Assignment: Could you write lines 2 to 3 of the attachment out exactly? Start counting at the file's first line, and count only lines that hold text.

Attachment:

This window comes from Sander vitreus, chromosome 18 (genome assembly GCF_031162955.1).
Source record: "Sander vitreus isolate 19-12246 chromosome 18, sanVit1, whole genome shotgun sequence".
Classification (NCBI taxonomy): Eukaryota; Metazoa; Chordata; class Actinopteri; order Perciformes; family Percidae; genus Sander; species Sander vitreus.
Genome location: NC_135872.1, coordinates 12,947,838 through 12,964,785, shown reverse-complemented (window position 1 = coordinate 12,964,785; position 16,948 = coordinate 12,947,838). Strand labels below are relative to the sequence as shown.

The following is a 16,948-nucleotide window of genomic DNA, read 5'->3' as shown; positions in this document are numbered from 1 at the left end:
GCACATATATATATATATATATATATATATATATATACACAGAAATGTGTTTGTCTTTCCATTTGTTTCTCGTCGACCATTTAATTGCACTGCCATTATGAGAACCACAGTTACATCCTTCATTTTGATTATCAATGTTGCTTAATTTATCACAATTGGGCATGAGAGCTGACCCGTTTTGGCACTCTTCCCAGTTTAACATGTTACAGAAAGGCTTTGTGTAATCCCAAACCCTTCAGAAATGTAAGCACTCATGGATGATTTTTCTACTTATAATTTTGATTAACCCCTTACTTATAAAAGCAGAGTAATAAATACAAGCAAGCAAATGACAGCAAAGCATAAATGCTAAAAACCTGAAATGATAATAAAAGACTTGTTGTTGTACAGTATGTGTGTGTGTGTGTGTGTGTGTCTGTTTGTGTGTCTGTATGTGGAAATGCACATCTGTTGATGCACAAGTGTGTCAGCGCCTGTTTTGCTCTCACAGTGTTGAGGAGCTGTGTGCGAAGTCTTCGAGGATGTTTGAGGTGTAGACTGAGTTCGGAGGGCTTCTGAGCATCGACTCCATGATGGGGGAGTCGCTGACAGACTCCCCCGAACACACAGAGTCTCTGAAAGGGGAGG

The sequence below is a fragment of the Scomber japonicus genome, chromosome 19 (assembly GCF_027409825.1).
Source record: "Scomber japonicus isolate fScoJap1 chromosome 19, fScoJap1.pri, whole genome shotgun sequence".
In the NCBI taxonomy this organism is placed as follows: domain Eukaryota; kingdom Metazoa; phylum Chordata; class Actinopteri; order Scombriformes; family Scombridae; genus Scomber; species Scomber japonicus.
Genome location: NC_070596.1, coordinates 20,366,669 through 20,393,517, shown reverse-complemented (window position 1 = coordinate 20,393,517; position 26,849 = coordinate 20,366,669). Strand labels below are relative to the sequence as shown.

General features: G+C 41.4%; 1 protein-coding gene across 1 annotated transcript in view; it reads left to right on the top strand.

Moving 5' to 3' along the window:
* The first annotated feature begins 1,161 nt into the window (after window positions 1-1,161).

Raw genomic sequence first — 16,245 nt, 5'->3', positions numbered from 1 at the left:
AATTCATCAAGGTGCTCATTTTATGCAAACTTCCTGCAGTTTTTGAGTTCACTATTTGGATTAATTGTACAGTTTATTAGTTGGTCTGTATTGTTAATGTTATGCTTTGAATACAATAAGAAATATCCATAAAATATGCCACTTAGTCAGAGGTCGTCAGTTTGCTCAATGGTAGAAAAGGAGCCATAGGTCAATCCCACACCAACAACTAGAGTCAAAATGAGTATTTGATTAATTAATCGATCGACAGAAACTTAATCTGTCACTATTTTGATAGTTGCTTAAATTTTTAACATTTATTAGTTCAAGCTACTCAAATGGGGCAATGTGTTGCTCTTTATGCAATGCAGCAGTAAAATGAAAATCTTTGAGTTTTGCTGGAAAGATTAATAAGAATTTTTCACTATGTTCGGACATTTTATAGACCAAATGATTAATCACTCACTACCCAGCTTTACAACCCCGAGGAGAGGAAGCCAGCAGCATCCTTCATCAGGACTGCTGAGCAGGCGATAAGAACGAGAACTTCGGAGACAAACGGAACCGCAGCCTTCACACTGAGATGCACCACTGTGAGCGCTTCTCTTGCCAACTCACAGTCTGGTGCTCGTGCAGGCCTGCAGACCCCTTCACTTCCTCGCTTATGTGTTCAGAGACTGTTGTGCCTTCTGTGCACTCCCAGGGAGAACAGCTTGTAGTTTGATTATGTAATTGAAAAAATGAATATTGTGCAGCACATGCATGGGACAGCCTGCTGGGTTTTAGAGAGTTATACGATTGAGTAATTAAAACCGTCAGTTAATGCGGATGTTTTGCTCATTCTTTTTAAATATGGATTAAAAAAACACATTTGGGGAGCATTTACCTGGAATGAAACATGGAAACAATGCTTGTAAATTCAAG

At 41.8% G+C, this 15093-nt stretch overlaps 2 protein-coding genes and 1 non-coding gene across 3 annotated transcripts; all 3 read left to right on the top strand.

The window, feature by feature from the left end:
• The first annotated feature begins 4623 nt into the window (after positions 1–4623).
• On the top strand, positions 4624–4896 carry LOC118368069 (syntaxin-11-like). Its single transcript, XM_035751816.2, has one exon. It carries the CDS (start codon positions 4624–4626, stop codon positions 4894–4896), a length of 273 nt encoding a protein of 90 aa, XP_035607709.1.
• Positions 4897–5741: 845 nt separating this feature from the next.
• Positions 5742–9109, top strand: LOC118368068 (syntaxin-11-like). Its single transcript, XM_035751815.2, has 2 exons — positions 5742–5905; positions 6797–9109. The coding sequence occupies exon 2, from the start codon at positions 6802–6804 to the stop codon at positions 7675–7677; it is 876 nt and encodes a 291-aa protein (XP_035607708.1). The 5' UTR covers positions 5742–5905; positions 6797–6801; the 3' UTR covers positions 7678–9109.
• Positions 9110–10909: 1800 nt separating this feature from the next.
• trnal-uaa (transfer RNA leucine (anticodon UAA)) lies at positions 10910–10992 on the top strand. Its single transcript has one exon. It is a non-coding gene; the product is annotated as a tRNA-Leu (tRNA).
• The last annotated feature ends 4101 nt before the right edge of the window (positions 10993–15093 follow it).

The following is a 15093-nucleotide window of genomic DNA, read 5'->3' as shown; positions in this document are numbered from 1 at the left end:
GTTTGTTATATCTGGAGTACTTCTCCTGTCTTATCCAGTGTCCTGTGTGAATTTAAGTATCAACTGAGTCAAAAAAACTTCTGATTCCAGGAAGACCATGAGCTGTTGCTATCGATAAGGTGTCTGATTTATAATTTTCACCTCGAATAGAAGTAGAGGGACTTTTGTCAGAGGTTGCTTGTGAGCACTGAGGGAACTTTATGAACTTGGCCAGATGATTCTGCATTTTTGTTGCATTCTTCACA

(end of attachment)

Source record: "Sander vitreus isolate 19-12246 chromosome 18, sanVit1, whole genome shotgun sequence".
Classification (NCBI taxonomy): Eukaryota; Metazoa; Chordata; class Actinopteri; order Perciformes; family Percidae; genus Sander; species Sander vitreus.